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Dog owners are being asked to keep their pets under control during the birds nesting season

Dog owners are being asked to keep their pets under control during the nesting season because they are a danger to the birds.

The Wildlife Trust for North Merseysid, Lancashire and Manchester are concerned that dogs will be causing distress for nesting birds and wild mammals if they are allowed to run free.

The gruesome discovery of a lapwing and its chicks which had been savaged to death by a dog on Little Woolden Moss, in Salford, has led to the calls for more vigilance from dog owners.

Wildlife Trust Campaigns Manager Alan Wright said: “The lapwing and its chicks were killed by a dog which had disturbed their nest. Imagine the distress that the parent lapwing went through as it tried to defend its chicks?

“Only last year, I watched in horror as a pair of lurcherschased a young roe deer through woodland. The fawn was in complete panic and the dogs, which were pets,were letting out frenzied barks as they chased it. It was a horrible thing to witness.”

Young wild birds and animals are particularly vulnerable to attack, many only a couple of days or weeks old in spring. Ground nesting birds, like lapwing, skylark and curlew may only be metres away from popular paths on moorland and in woods.

Many of these attacks are not deliberate and are just carelessness on the part of the owners.

Alan said: “I am sure that 99 per cent of dog owners do not intend their dogs to harass wildlife but, at this time of year, you need to be in control of your pet. In many cases that would mean putting your dog on a lead.”

“My dog never strays far from me on a walk and stays on paths, so he is under control. If I feel there is a situation where he – or another dog – may misbehave, I immediately put him on his lead.”

“Every day I see owners out with their dogs, allowing their pets to tear off into woodland or onto moors. Sometimes they do not see them for minutes on end which, in the nesting season, is not good news for creatures seeking cover nearby.”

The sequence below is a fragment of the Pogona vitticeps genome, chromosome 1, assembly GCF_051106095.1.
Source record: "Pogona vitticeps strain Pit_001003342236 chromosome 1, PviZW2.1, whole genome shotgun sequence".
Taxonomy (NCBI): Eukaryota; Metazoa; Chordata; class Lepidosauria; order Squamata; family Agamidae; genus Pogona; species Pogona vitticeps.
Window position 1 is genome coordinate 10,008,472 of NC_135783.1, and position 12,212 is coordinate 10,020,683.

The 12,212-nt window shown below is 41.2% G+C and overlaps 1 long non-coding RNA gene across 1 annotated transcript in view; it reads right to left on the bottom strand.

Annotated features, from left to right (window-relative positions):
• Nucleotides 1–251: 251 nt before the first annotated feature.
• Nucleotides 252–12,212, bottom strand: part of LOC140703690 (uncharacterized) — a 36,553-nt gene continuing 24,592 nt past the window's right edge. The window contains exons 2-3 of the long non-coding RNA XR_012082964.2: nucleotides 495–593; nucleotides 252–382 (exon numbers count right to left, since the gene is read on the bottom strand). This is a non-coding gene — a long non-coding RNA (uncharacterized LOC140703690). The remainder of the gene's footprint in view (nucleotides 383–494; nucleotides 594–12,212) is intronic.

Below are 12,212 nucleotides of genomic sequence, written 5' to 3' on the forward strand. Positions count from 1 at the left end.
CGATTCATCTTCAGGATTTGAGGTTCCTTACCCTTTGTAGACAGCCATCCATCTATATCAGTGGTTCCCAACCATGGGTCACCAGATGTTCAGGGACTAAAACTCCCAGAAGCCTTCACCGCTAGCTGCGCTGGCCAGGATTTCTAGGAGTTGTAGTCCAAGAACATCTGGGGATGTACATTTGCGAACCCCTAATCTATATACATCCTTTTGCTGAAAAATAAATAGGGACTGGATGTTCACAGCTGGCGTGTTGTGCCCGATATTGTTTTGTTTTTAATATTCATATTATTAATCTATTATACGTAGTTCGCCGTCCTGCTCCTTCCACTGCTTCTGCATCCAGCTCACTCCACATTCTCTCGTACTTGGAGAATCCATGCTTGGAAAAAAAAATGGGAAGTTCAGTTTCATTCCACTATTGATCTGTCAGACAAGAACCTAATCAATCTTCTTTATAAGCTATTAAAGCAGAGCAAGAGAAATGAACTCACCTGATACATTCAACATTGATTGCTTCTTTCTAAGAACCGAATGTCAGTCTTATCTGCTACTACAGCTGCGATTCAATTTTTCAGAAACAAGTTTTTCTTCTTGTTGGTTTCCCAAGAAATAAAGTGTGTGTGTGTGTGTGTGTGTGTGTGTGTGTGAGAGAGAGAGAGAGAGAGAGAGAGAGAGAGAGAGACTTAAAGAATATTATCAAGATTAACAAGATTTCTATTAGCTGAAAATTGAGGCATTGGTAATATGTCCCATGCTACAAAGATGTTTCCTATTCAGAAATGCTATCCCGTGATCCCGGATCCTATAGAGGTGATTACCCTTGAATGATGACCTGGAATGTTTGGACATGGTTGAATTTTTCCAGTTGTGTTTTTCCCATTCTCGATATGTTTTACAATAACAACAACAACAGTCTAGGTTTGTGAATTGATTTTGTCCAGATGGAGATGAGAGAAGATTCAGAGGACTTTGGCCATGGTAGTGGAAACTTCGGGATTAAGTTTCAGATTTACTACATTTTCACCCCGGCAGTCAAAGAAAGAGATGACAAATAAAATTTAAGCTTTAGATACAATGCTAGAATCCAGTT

It is important that nesting birds are undisturbed during spring and summer so their chicks have time to grow and look after themselves.

The lockdown has meant many birds have been left alone on moorland and in woods for weeks, so it could mean a bumper year for wildlife, but that is no reason for complacency according to conservationists.

Alan said: “We are getting reports of a lot of wildlife getting closer to people as they are not used to seeing us this year, but that could mean danger if your dog is one that has not been trained to chase wild animals. Let’s not forget the lambs that are around at the moment.

“As always, it comes down to the owner being in control of their pet. As an owner your pet cannot do anything wrong in your eyes until it savages a bird or another dog, so you must know your dog and keep it under control.”

Dogs must be on leads on all of the open-access nature reserves belonging to the Wildlife Trust. Dogs are not allowed on the Brockholes Nature Reserve, except for the Guild Wheel path, but they must be on leads.

📷The Wildlife Trust for Lancashire, Manchester and North Merseyside is dedicated to the protection and promotion of the wildlife in Lancashire, seven boroughs of Greater Manchester and four of Merseyside, all lying north of the River Mersey.  It manages around 40 nature reserves and 20 Local Nature Reserves covering acres of woodland, wetland, upland and meadow. The Trust has 29,000 members, and over 1,200 volunteers.

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